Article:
By Tom Passavant
“It’s whale soup out there,” says the captain. It isn’t exactly “thar she blows!”, but it still neatly sums up what we’re about to encounter on a blazing blue-sky morning last week. It’s 8 a.m. and Trilogy Elua, a 50-foot catamaran, is about to head out of Maui’s Lahaina harbor for a two-hour whale-watching cruise. I’d asked our youthful skipper about the chances of close encounters with the humpback whales that spend the winter in Hawaiian waters. After all, for the past few days we’d been watching from the shore as whales spouted, breached, and slapped their flukes and fins so often that it was hard to keep your eyes on the road as you drove along the island’s western shores.
Every winter, especially from late December until early April, about 8,000 whales, having made the long journey back from Alaska, act like so many tourists, basking in the warm Hawaiian waters, cavorting with the opposite sex, and taking care of the resulting babies. While all of the Hawaiian islands offer winter whale-watching tours, the calm and protected waters off West Maui, bounded by Molokai, Lanai, and Kahoolawe, are basically one big bowlful of cetaceans.
Humpbacks are still on the Endangered Species list, but their numbers are recovering nicely—lately about 7% per year. Our boat has barely left the dock when we spy a pair of juvenile whales so close to shore they’re actually swimming between sailboats anchored just off the harbor. Motoring out to sea, we follow various pods as they glide lazily near the surface, then dive into the relatively shallow waters. Later, we cut away from the chase and the crew kills the engine. As we drift, the captain pulls out a portable speaker linked to a hydrophone. When he flips a switch, out comes an eerie cacophony of quacks and moos and moans—the whales’ famous songs. Only the males sing, we learn, and only here in their breeding grounds. They all spin out essentially the same song (undoubtedly some whale variation on “Hey, chica!”), which changes slightly from year to year. While scientists are still scratching their heads over many aspects of these mysterious emanations, you can listen to whale songs live at whalesong.net.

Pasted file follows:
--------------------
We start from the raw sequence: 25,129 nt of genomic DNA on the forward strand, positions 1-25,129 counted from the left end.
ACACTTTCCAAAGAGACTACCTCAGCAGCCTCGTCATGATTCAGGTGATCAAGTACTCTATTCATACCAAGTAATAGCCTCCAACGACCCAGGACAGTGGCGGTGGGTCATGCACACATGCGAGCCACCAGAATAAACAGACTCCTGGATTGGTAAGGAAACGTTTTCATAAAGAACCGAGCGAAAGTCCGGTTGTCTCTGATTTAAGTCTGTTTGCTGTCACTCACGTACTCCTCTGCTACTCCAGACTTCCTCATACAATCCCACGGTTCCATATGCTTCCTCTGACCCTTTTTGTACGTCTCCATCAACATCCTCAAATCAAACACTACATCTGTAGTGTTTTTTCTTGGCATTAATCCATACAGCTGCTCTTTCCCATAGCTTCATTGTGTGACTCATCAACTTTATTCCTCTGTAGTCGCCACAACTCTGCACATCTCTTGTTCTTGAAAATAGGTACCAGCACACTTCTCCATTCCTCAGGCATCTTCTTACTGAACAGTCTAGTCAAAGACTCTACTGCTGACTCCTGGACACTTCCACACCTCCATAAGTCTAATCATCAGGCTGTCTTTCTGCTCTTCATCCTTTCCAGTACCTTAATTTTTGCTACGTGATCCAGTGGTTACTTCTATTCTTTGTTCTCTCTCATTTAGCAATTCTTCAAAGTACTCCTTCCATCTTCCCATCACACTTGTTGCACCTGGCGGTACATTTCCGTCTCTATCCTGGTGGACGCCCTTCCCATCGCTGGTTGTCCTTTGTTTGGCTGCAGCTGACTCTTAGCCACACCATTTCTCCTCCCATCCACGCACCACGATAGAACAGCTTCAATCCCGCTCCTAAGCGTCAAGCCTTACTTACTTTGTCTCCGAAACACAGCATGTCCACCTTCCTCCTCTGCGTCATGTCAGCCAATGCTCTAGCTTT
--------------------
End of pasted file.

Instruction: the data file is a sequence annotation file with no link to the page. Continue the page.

Boats are not permitted to get within 100 yards of any whales, but if the whales come to the boat, well, that’s nature taking its course. As we’re about to head back, three fully grown whales, each maybe 45 feet long and weighing 45 tons, swim directly toward our boat and glide right under us. Then a female and her calf, the youngster maybe 15 feet long, approach us leisurely, so close you could touch them.
“She’s showing off the baby!,” exclaims one of our crewmembers. They’re all naturalist-sailors, so knowledgeable and enthusiastic about cetaceans you imagine they’ll dive overboard and swim away in whale-induced bliss at any moment. We’d picked a Trilogy boat for our cruise because of the company’s stellar reputation and environmental cred. Getting mom to cruise by with the kid was a bonus.
Tom Passavant is a former editor-in-chief of Diversion magazine. Now a freelance travel and food writer based in Colorado and Hawaii, his work has appeared in Aspen Magazine, Gourmet, Four Seasons Magazine, Town & Country Travel, ForbesTraveler.com, Ski, Powder, Luxury Living, and many other places. He is the co-author of “Playboy’s Guide to Ultimate Skiing.” A former president of the New York Travel Writers Association, Passavant has won a Lowell Thomas Award for his travel writing and has served as judge for the James Beard Journalism Awards. See more of Tom’s work at TomPassavant.com.